Across Canada, the news of the decrees was welcomed with joy and thanksgiving, most especially in the Archdiocese of Quebec, where St. Marie de l’Incarnation and St. Francois de Laval are buried.

In Quebec, Cardinal Gerald Lacroix said the canonizations “give us models of sanctity to encourage us.” Pope Francis has given the Canadian church two “great examples of the new evangelization.”

St. Francois de Laval was born in 1623, studied in a Jesuit school, then joined a group of youths who formed what would become the Seminary of Foreign Missions. Ordained to the priesthood in 1647, he eventually was appointed apostolic vicar of New France, as Quebec was called, and ordained a bishop in 1658. He landed in Quebec — a town of just 500 people — the following June and began his missionary work among colonists and the native peoples. He died in Quebec in 1708.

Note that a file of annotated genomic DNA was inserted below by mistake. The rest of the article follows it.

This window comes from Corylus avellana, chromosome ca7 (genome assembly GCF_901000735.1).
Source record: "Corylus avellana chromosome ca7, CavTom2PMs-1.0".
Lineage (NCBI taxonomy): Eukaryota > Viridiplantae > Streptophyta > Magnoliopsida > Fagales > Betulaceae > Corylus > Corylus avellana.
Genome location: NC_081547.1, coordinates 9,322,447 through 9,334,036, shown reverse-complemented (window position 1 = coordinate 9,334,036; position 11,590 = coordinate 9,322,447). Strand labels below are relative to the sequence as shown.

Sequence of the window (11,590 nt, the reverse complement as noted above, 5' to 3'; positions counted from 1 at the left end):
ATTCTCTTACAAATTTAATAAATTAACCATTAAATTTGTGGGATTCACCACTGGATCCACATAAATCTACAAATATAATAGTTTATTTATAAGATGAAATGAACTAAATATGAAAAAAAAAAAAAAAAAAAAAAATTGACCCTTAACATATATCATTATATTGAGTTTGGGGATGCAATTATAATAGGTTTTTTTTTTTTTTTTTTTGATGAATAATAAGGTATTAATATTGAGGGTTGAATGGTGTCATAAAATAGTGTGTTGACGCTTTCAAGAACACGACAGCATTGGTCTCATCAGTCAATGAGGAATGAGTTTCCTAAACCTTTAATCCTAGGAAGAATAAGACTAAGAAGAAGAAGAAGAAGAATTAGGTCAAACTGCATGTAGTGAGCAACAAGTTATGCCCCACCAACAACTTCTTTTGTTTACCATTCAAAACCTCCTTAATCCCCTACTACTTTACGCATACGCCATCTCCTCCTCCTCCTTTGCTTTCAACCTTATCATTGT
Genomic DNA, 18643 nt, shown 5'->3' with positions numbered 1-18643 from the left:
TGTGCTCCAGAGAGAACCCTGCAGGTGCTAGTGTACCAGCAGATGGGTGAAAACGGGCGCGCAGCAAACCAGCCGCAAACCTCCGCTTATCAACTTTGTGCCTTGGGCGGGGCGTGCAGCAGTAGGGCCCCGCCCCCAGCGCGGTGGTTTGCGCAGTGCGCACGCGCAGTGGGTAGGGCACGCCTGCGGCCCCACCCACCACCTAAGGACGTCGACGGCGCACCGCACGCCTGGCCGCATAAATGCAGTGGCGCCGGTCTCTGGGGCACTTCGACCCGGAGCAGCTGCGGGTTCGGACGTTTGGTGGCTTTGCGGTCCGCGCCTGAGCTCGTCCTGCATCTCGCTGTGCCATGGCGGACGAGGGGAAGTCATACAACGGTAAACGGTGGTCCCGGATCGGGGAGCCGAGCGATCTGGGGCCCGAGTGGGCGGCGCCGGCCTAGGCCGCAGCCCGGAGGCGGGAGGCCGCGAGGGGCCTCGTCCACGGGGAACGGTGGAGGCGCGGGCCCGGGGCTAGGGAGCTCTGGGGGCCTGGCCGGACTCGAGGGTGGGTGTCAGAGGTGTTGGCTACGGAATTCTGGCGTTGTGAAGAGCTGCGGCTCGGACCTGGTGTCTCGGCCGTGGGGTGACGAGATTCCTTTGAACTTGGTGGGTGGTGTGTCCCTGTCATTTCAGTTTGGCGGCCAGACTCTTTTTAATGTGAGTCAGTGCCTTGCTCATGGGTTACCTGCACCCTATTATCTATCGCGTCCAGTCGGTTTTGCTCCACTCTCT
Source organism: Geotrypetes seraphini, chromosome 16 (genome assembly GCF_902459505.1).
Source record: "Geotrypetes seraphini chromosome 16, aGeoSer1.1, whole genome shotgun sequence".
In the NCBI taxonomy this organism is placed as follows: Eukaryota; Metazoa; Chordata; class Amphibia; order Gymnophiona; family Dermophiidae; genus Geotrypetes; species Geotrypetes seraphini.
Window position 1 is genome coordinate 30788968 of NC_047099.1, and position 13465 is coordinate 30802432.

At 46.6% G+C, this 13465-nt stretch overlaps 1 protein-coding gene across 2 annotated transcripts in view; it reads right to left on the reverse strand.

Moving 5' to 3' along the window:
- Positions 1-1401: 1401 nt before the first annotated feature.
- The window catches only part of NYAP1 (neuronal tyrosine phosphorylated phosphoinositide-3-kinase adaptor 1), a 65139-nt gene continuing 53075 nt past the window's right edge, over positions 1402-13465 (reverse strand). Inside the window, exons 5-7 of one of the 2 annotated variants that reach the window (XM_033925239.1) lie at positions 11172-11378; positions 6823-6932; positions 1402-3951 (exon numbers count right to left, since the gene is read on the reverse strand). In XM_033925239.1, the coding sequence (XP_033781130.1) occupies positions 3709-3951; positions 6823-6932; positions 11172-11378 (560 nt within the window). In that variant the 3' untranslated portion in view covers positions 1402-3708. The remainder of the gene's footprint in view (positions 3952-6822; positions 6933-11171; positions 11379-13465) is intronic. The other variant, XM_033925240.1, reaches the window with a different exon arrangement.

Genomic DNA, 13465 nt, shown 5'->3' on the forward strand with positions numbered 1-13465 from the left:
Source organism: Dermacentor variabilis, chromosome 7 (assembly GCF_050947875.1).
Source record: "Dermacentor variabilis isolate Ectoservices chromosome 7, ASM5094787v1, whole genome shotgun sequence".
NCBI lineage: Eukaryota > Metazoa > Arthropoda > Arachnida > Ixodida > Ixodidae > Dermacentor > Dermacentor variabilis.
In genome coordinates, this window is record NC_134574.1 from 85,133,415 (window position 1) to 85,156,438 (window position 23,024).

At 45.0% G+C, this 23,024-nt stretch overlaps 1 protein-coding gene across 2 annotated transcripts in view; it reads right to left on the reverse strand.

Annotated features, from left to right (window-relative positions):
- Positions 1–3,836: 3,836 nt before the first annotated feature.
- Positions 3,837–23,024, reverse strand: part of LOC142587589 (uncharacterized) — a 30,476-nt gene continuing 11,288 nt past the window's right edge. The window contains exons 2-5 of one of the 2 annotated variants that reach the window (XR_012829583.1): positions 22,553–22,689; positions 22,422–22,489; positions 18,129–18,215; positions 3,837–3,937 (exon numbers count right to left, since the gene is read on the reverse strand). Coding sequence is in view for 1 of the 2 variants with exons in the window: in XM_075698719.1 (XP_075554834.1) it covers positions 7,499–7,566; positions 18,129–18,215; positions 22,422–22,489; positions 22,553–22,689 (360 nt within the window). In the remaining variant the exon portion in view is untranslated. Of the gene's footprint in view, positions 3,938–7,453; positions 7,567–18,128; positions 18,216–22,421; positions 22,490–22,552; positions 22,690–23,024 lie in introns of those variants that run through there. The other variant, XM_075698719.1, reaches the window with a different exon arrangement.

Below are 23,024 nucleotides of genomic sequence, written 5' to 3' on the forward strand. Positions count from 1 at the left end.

St. Francois de Laval CNS

St. Marie de l’Incarnation was born in 1599 and although drawn to the religious life, she followed her parents’ wishes and was married at the age of 17. Six months after her son was born, her husband died. When the child turned 12, she entered the Ursuline order and, in 1639, set sail for Quebec with several other Ursulines. She died in Quebec in 1672.

St. Jose de Anchieta, was born in the Canary Islands in 1534 and joined the Jesuits at the age of 17. He was sent to Brazil, mainly for his health, but immediately dedicated himself to missionary work, learning the local languages and writing a grammar and dictionary used by Portuguese settlers and missionaries. He was ordained to the priesthood only after he had been in Brazil several years. He is credited with being one of the founders of Sao Paolo and Rio de Janeiro. He died in 1597 in Reritigba, the city now known as Anchieta.

Pope Francis has used the “equivalent canonization” twice before; in October he signed the decree recognizing Italian St. Angela of Foligno, and in December, he signed a decree recognizing St. Peter Faber, one of the founding members of the Jesuits.